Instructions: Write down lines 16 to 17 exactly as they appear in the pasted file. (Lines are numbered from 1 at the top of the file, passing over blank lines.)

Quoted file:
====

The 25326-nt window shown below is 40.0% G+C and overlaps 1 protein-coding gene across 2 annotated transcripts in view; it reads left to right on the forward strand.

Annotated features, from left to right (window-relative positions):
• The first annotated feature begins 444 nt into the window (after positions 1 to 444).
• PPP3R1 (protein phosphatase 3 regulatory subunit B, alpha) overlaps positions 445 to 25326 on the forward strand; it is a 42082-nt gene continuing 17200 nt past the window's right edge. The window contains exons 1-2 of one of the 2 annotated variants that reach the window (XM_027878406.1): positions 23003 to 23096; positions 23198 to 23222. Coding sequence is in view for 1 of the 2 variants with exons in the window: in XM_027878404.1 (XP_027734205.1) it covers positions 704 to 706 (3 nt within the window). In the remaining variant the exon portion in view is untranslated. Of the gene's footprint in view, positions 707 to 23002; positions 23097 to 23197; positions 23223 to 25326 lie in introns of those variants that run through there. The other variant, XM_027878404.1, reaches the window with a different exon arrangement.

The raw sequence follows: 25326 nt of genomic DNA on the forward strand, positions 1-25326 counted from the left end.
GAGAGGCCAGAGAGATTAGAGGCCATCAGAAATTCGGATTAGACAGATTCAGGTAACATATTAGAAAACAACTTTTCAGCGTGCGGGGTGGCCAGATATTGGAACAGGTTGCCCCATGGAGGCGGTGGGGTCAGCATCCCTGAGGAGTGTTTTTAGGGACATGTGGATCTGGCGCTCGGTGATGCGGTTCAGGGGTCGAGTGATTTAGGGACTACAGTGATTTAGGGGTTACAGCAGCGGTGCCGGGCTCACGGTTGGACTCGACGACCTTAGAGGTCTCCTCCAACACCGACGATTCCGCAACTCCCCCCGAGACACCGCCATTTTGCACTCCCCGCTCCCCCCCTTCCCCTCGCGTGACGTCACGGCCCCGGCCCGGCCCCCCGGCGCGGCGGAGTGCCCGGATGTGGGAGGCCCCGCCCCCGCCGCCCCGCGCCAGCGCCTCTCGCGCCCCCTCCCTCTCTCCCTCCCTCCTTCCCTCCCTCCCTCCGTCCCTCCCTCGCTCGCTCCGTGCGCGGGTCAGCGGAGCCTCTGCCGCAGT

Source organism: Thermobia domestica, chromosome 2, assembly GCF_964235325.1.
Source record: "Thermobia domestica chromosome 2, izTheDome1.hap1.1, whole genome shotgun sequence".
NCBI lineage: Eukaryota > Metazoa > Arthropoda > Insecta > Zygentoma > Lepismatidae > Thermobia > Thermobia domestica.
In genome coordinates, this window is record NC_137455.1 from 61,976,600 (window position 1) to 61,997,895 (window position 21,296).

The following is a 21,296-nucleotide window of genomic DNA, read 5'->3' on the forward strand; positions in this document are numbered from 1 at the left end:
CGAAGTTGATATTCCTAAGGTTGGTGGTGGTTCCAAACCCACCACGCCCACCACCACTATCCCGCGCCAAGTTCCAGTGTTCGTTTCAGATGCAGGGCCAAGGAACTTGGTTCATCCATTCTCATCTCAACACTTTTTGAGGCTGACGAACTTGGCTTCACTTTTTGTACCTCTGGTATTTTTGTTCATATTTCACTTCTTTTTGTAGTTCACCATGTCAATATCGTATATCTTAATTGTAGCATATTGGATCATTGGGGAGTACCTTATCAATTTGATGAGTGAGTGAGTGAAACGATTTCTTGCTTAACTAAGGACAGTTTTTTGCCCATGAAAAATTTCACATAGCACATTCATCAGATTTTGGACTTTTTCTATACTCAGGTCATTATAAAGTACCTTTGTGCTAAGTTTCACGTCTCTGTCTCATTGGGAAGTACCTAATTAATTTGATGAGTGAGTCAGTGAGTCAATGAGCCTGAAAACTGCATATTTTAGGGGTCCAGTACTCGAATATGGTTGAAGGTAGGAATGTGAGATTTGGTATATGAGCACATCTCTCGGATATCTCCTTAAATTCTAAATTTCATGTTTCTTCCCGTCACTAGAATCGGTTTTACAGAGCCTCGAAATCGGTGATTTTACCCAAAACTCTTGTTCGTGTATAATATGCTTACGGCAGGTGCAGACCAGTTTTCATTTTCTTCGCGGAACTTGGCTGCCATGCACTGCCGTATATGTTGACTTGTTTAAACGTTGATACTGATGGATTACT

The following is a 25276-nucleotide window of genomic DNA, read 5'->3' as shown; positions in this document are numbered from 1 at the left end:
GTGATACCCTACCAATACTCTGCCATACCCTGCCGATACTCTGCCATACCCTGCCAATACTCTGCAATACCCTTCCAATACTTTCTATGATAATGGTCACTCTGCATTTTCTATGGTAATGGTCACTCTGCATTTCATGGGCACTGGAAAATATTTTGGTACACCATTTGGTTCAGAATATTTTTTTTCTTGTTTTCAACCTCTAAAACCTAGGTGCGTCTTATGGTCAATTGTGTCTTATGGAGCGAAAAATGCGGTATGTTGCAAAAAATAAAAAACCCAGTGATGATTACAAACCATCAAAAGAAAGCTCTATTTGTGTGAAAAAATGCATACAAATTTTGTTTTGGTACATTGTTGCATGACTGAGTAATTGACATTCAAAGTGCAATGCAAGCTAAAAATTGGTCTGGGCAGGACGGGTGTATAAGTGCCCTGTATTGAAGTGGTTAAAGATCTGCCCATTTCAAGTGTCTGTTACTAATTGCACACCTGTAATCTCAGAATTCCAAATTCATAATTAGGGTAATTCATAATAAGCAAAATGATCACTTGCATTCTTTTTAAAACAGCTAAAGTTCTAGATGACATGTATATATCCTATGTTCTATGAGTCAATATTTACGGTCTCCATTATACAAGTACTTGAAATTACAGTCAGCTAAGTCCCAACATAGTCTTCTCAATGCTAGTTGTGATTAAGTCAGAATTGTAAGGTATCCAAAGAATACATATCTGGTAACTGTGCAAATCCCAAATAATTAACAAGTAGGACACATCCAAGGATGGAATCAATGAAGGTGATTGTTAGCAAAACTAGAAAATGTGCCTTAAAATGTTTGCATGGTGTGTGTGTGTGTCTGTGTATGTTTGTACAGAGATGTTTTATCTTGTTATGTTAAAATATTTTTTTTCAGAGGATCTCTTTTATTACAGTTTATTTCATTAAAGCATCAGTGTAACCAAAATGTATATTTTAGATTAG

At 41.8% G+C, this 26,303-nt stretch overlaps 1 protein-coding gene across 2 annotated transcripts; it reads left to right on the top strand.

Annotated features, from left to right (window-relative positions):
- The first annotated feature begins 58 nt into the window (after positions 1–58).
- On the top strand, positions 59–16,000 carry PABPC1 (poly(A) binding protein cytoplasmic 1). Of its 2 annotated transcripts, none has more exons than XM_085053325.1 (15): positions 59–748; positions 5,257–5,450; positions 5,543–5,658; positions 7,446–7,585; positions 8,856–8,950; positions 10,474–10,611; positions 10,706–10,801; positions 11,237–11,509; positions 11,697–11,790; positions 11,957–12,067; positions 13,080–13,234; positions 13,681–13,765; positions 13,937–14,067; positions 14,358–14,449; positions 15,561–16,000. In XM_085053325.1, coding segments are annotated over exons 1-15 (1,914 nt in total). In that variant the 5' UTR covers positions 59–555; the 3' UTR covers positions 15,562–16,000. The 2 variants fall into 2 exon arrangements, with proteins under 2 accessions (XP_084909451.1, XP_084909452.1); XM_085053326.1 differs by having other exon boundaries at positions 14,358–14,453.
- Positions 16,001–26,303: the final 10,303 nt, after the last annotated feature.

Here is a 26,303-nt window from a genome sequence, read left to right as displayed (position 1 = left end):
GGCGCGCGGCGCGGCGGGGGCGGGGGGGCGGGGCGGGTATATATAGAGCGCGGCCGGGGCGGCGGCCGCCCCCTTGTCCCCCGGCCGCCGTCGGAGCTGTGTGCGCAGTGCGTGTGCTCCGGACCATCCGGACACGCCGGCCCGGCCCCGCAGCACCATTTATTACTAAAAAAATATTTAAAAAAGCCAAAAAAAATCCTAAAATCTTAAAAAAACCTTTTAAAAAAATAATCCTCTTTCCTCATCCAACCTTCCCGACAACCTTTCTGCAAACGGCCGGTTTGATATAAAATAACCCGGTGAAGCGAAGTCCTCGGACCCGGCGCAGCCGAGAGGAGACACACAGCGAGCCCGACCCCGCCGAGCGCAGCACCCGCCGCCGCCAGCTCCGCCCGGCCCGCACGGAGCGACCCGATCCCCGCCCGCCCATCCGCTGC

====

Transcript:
Annotated features, from left to right (window-relative positions):
- The first annotated feature begins 58 nt into the window (after positions 1–58).